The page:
3 Quick Fixes For The Texans Defense

The Texans defense has many problems, and most of them don’t have quick fixes.  Vince Wilfork isn’t getting any younger, the scars on Brian Cushing’s knees won’t disappear, and Andre Hal isn’t going to suddenly gain 15 pounds and 2 years of experience.  There are a few things that could improve immediately, however.  Several things I see along the defensive front (defensive line and outside linebackers) are driving me crazy.  With a little bit of focus, they could be fixed in a week.

Stop forsaking the pass rush for a batted pass.

Batted passes are tremendous.  We saw firsthand how much they can do for a team in 2012, when the Texans defense created a torrent of batted passes which led to squelched drives and turnovers. They can be problematic, though, once players start going after them at the expense of rushing the passer. This has been going on for awhile with the Texans. A guy will try to time blocking the pass by stopping his rushing completely and setting up for a jump. That’s all well and good when it works out, but if the quarterback holds the ball your pass rush is dead in the water.  Whatever happened to good old fashion lust for violence? Keep those legs churning and hit that rich boy.  You can bat the pass on the way there.  Ultimately, this is up to the discretion of the player.  Are you going for the batted pass because it’s the right time to do it, or are you quitting on your rush because your legs are tired?  I’ll never fault J.J. Watt for doing it because he still produces as a pass rusher.  The rest of the guys don’t get that pass.

Contain the quarterback.

Defensive lines always have to walk a fine line between aggression and conservatism.   If they’re too aggressive, they forget their responsibilities and allow the quarterback to escape the pocket.  Too conservative, and they end up with a quarterback planted comfortably within the pocket for interminable amounts of time.  The Texans somehow  accomplish both.  There are times when they mount no pass rush at all, and there are times when a free rusher ends up chasing the QB to the sideline because nobody has bothered to play their contain responsibilities.  This was never more obvious than in the Indianapolis game, when geriatric flu patient Matt Hasselbeck hurt the Texans outside the pocket.  This usually boils down to one thing: selfishness.  When you have too many guys that are worried about their stat line, the selfless tasks tend to remain undone.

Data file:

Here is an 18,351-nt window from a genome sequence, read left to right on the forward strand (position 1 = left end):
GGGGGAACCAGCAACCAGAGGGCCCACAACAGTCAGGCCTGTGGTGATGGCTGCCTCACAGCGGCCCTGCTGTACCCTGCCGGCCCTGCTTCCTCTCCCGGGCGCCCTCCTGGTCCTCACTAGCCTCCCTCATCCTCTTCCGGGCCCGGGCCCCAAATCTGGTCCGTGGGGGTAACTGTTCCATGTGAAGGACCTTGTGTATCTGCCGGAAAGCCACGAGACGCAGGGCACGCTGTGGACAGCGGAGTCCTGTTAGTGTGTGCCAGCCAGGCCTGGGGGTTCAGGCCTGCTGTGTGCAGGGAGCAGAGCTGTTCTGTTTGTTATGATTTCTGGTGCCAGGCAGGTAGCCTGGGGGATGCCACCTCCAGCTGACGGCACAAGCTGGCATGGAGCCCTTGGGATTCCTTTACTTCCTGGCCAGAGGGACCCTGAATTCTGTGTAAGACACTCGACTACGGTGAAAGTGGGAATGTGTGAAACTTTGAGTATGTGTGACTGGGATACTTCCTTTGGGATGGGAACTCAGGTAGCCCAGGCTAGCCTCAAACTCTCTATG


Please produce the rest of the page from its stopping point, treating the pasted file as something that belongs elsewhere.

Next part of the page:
Recognize screens and pursue like mad men.

Texans fans are understandably frustrated with the preponderance of screens we see from the offense on 3rd and long. Nothing more disheartening than a screen on third and long. The problem is that offensive coordinator George Godsey probably thinks it’s a good idea to call a screen on third and long because he sees so many examples of the Texans defense not defending screens at all. Much of this falls on the inside linebackers and secondary, but at least part of it falls on the pass rush. There comes a point in a screen play when the offensive linemen depart their pass blocking responsibilities to escort the intended receiver down the field.  It is up to the defensive line and outside linebackers to recognize this, turn and sprint to the ball. We see very little of that from the Texans. It is startling the lack of awareness from guys who should know better.  When the Seahawks won the Super Bowl two years ago, one of the most impressive things I saw in the game was how maniacal the defensive line was about getting to the sidelines or downfield on screens.  It is a thankless and grueling chore, running downfield like that, but it pays huge dividends for the team, if not the individual.

And that’s the common factor in all these problems–how often are guys worried more about themselves than what’s best for the defense?  How often are they taking the path of least resistance?  These problems are fixable, but only if the players genuinely care about the success of the unit as much as their personal success.  I’m not sure all of them do.

More from Seth Payne
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